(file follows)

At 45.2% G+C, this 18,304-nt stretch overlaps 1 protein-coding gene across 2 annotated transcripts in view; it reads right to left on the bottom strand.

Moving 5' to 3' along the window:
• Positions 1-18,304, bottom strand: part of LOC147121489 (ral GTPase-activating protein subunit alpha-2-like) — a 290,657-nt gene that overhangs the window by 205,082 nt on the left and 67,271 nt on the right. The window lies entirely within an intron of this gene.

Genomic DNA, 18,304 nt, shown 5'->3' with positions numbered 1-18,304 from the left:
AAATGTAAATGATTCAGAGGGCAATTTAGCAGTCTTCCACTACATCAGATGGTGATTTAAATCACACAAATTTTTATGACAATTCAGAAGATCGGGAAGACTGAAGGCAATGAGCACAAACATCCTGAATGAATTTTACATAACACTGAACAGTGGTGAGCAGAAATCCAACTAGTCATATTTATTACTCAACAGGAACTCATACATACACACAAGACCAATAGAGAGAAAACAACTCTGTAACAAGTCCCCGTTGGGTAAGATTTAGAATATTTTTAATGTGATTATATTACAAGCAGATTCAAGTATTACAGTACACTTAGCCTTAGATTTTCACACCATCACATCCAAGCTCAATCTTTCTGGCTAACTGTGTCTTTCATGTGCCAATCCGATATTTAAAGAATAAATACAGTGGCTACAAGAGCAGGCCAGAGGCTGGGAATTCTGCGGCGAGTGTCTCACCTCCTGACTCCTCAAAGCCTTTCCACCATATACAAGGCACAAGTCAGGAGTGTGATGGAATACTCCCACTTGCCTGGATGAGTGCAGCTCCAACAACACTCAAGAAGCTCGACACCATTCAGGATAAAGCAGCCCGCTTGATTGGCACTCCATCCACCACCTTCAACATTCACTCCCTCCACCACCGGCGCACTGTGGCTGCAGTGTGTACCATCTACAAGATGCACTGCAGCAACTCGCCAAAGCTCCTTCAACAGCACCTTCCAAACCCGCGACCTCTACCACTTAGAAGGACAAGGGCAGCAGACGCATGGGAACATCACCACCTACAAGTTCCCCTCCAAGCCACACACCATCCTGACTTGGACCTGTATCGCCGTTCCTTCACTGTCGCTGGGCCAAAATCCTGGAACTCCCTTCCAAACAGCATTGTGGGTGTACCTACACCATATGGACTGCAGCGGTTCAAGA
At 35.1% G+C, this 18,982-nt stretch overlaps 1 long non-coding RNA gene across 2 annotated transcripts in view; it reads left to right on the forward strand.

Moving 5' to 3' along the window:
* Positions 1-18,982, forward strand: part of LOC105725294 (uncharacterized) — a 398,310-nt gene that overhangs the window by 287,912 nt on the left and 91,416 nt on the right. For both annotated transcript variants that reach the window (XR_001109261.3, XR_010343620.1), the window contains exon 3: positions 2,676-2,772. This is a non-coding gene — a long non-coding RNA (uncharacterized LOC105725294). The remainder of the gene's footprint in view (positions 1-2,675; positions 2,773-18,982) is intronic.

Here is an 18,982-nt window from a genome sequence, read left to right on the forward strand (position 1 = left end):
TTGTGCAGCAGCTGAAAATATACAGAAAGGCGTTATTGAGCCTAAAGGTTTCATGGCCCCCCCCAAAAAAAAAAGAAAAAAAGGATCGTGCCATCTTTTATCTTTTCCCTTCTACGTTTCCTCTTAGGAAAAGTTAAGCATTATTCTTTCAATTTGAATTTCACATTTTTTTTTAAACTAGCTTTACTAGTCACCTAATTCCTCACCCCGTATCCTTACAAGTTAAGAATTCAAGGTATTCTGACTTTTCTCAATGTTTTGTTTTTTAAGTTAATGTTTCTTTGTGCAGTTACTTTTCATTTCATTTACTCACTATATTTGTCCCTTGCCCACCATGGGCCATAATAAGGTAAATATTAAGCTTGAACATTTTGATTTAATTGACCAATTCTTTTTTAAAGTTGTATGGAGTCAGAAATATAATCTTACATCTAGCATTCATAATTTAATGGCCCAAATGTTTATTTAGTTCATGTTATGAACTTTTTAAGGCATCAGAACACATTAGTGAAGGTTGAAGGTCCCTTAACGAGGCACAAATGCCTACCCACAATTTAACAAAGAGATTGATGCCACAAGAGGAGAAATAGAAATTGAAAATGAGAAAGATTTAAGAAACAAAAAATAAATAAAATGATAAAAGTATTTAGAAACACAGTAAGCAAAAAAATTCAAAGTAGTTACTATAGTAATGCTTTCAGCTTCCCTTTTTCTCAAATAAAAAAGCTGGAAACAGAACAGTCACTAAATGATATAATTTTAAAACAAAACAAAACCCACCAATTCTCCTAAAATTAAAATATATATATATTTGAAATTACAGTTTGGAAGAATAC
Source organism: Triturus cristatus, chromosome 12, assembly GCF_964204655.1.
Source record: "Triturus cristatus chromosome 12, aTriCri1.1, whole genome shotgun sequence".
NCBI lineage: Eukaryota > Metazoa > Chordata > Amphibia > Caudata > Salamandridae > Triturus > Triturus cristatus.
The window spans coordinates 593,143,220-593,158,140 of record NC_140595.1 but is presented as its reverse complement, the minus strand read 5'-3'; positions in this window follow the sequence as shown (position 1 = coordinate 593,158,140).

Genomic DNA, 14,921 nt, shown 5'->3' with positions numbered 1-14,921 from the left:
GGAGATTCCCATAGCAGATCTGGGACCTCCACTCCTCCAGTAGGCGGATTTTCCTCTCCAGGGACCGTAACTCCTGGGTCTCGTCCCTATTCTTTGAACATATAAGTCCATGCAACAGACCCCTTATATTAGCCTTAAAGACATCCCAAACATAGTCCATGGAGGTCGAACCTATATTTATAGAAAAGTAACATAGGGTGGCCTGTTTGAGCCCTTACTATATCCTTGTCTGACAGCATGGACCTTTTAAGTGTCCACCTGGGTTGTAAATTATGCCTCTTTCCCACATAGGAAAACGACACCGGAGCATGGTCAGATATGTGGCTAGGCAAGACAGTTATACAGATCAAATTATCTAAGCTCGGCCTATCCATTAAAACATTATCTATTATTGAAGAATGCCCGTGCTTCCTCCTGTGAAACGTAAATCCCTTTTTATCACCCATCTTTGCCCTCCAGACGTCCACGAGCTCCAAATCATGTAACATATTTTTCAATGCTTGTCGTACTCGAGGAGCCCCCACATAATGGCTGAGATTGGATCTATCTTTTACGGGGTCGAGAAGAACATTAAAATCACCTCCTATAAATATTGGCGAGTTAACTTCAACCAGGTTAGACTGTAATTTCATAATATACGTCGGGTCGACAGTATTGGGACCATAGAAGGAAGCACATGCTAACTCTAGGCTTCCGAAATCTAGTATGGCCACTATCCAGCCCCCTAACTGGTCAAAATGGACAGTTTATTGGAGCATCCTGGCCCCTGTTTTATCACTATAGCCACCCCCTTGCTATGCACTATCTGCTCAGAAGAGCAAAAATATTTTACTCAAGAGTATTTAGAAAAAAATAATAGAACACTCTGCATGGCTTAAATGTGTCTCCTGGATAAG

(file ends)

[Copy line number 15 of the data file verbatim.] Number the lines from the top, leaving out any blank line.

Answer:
Genomic DNA, 14,921 nt, shown 5'->3' with positions numbered 1-14,921 from the left: